She said a cast member from South Africa pulled her aside. ‘He looked at me, and he’s just like light. He said, “I just need you to know: When you married into this family, we rejoiced in the streets the same we did when Mandela was freed from prison,” she said.
Over 6,400 gushing words, American journalist Allison P. Davis describes everything from the Soho House-branded rosewater candles that she burns to the conjoined palm trees at the Sussexes’ home which the loved-up couple compare to themselves
CHILDREN ‘CALLED THE N-WORD’
Among the most shocking claims by Meghan is that her children have been called the highly offensive and racist ‘N-word’. She made the comment while discussing how she was angered by the Royal Family’s arrangement for releasing pictures of her children, which she said needed to be distributed to the media’s accredited royal correspondents, known as the Royal Rota, before she could post them herself.
The interviewer said that this ‘didn’t sit right with Meghan, given her strained relationship with the British tabloids’.
Meghan is quoted as saying: ‘Why would I give the very people that are calling my children the N-word a photo of my child before I can share it with the people that love my child?’ she said. It was unclear who she was accusing of using the racist language. The couple are known to have faced abuse from online trolls.
HARRY: MANY IN MY FAMILY CAN’T WORK TOGETHER
Harry said the couple working together from their shared home office for their company Archewell feels ‘natural and normal’.
But in what will be seen as a swipe at his own family, he added: ‘Most people that I know and many of my family, they aren’t able to work and live together.’
The interviewer said he enunciated family with a ‘vocal eye roll’.
HOUNDED ON THE SCHOOL RUN
The interviewer, who apparently accompanies Meghan to pick son Archie, three, up from pre-school as part of the piece, says Meghan felt she would not be able to do the school run in Britain without being hounded by the paparazzi.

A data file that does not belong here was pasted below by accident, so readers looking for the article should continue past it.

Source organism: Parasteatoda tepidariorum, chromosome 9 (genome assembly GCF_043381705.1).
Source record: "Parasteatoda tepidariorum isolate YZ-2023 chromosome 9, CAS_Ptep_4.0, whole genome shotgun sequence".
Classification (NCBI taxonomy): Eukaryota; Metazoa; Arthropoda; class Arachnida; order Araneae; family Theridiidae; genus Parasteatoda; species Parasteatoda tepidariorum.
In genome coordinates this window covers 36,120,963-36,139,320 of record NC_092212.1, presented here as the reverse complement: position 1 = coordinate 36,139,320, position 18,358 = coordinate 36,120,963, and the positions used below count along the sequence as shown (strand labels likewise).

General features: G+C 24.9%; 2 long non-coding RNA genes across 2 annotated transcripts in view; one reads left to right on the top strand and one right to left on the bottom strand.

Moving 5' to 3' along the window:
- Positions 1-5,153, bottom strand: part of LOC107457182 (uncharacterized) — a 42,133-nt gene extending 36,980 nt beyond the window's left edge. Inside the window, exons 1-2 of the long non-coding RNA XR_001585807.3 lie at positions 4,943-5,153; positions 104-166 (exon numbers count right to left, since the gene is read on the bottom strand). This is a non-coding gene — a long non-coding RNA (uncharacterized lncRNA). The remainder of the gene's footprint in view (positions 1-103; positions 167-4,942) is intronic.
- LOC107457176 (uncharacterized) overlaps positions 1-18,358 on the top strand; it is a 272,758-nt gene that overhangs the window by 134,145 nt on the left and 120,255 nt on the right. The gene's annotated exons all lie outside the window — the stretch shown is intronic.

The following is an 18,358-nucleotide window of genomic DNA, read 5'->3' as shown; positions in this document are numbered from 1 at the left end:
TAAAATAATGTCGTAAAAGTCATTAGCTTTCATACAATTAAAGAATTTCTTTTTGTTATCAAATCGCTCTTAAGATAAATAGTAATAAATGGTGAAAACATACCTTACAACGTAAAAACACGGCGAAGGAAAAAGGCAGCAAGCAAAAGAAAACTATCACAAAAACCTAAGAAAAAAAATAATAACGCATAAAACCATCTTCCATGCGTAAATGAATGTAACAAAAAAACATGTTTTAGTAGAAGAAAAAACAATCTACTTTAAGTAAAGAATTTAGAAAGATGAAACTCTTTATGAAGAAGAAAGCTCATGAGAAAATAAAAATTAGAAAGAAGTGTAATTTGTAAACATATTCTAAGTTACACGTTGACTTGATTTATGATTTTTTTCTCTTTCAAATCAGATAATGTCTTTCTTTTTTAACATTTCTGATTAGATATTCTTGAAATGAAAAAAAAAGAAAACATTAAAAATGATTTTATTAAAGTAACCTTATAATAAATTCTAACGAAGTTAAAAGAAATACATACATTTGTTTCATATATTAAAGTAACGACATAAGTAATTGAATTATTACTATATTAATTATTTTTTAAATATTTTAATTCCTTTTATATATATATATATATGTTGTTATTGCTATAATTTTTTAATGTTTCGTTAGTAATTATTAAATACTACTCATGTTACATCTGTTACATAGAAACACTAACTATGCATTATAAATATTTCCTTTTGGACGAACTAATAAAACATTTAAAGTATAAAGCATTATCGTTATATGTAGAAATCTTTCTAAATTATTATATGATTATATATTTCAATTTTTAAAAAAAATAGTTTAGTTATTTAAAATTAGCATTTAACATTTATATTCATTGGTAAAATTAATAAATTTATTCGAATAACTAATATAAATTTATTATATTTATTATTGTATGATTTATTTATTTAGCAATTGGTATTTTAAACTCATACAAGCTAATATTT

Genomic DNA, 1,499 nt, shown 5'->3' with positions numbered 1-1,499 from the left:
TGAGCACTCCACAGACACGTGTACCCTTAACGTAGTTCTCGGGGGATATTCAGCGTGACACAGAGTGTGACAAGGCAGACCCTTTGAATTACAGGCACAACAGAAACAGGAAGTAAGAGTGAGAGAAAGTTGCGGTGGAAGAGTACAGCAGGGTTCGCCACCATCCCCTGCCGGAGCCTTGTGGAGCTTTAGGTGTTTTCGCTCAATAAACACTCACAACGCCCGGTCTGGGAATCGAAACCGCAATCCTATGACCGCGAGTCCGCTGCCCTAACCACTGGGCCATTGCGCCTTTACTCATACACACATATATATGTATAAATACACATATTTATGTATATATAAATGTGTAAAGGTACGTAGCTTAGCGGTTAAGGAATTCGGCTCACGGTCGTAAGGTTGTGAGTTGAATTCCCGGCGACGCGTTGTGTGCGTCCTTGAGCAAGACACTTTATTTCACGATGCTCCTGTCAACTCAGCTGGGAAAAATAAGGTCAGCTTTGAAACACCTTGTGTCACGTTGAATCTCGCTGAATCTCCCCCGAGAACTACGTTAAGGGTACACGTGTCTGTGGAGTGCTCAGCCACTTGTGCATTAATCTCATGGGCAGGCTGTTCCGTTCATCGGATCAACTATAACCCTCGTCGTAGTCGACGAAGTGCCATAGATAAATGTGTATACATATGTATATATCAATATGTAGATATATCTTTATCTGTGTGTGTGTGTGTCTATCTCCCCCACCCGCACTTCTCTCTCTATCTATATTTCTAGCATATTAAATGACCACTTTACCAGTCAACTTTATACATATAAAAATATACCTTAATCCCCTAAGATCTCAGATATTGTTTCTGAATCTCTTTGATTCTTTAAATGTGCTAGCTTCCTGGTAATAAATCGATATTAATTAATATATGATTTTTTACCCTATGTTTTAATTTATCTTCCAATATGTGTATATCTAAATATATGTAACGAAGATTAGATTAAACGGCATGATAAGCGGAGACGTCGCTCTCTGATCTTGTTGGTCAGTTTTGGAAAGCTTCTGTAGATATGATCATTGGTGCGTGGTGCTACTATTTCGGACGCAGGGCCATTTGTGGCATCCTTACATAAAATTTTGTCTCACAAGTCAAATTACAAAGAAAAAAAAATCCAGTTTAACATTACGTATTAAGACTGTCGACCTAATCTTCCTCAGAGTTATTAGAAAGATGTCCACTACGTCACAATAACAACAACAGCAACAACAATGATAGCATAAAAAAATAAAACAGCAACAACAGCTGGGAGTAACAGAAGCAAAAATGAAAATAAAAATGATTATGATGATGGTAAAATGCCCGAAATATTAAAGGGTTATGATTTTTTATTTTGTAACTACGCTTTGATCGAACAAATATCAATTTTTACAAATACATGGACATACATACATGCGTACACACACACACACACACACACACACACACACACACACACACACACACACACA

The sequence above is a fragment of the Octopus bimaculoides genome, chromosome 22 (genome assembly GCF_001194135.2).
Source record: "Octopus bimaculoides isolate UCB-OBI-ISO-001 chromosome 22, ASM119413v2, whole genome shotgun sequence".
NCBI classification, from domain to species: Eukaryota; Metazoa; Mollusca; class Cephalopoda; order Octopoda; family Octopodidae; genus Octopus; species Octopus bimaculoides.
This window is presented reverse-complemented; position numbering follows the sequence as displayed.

She feared it would have become a ‘royal photo call with a press pen of 40 people snapping pictures’, the interviewer states. Royal experts pointed out strict rules governing the press prevent taking photographs of children in education. The Duke and Duchess of Cambridge regularly drop their children off at school most days without note. Any pictures published of their children are ones released to the press with their approval or taken at public events.
In New York magazine The Cut, she even quotes Meghan telling her what to write after the duchess answered a question with ‘moaning’ and ‘guttural sounds’
I’M SEEN AS ‘REAL-LIFE PRINCESS’
Meghan told the magazine she is still very aware that people see her as a princess. ‘It’s important to be thoughtful about it because – even with the Oprah interview, I was conscious of the fact that there are little girls that I meet and they’re just like, “Oh my God, it’s a real-life princess.”
But she said her ambitions for the little girls who look up to her are more than to marry well. ‘I just look at all of them and think, “You have the power within you to create a life greater than any fairy tale you’ve ever read”. I don’t mean that in terms of “You could marry a prince one day.” I mean you can find love. You can find happiness.’
‘A MODEL AND A MOM’
A gushing Prince Harry told his wife she could be both model and a ‘mom’. He made an appearance to tell the interviewer how he’d had to reassure his wife after a ‘ten hour’ cover shoot the day before.